Hymn 433, has proven to be very interesting for me. Google and YouTube have thwarted ( like that old word?) my search for the tune that is in our hymnal. I’m not sure I know this tune, but it’s verses line up very well with the Sermon text. Written by Godfrey Thring in 1877, he was an ordained priest in the Church of England. He wrote many hymns and published 3 hymnals. Our hymnal lists two others by him: 384 and 531. William W. How was an Anglican Bishop wrote this hymn for All Saints Day (11/1). Hebrews 11 was the inspiration ( faith chapter).

“For All the Saints” is one of those hymns that sounds most majestic when accompanied by a pipe organ, but the words are dynamic in themselves. Bishop How spent much time working with the destitute in London slums as well as factory workers. He wrote over 60 hymns and many were for children. Our hymnal also has his, “O Jesus , Thou Art Standing” and “We Give Thee But Thine Own”. He lived the life that James was speaking of: faith must include action, or it is not real faith.

5-22-22 – This week’s sermon is on James 2:8-13. We are to love our neighbor, and offer mercy as our Heavenly Father does for us each day. This coming Thursday is Ascension Day, commemorating Christ’s ascension to heaven, 39 days after Easter Sunday. Pentecost is celebrated on June 5, just so you know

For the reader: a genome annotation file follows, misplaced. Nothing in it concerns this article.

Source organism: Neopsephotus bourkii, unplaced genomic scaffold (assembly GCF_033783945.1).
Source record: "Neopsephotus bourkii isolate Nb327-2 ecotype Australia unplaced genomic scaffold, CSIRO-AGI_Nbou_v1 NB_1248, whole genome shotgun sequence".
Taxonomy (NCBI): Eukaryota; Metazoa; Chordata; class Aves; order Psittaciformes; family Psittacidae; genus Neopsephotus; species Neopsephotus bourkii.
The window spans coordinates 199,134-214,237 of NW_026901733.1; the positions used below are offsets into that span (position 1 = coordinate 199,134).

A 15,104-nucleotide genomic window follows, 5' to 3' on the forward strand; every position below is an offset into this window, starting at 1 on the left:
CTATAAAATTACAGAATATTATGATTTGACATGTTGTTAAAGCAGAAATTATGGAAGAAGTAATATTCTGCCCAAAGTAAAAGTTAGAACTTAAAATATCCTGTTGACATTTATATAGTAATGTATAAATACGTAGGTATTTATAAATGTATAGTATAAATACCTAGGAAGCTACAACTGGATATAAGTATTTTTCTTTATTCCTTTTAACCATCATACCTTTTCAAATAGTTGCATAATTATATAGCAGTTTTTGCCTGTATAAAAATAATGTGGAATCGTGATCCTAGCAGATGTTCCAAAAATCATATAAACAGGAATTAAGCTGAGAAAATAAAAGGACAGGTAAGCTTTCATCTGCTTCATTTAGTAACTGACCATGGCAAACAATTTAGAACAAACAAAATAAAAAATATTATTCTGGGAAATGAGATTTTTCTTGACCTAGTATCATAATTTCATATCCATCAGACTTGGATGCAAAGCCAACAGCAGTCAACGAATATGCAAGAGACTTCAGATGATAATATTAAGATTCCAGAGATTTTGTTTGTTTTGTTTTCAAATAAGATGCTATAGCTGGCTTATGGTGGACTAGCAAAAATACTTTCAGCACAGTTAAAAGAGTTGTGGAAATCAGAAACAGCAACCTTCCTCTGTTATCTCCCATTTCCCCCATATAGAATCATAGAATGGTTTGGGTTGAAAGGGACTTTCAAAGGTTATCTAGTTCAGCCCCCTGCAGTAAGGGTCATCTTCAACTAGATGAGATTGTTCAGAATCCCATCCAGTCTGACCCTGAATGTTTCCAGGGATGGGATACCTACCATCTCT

.Our first Praise Hymn is , “ It Was Finished Upon That Cross” . Quiz: 1) What was finished? And 2) Is it just any cross that something was finished?Have you fully accepted what Christ did was fully for you? Ponder and praise.

“I Will Wait for You” is based on Psalm 130. This is a Psalm of distress and a desire for God to intervene. I read a very good article in the ByFaith magazine we have at church ( Q1.22 #74) , titled, “Embracing our Finitude”.

I highly recommend it. Hymn 529, “Love Divine, All Loves Excelling” was composed by Charles Wesley. He wrote over 6,000 hymns, and many were composed while on horseback as he circuit preached. Interestingly, this hymn follows the meter of John Dryden’s poem, “King Arthur”- referring to Camelot. Dryden’s words were, “Fairest Isle, All Isles Excelling”. The tune, BEECHER, was in honor of his minister, Henry Ward Beecher.

Eliza Hewitt, was a school teacher in the 1880’s, until she suffered a spinal injury. She had been struck by a heavy slate by one of her students. She challenged herself to see Jesus in scripture and came to the conclusion that All of scripture is about Jesus. Even though she gave up public school, she continued to teach and be the superintendent of her Primary Sunday School (we have room for new teachers here!). Another plug for another magazine we share here at LRPC. TableTalk, this month has some wonderful articles on the Misunderstood Attributes of God. (I am happy to share my copy in June) May God bless us all, on all our paths, and build up His church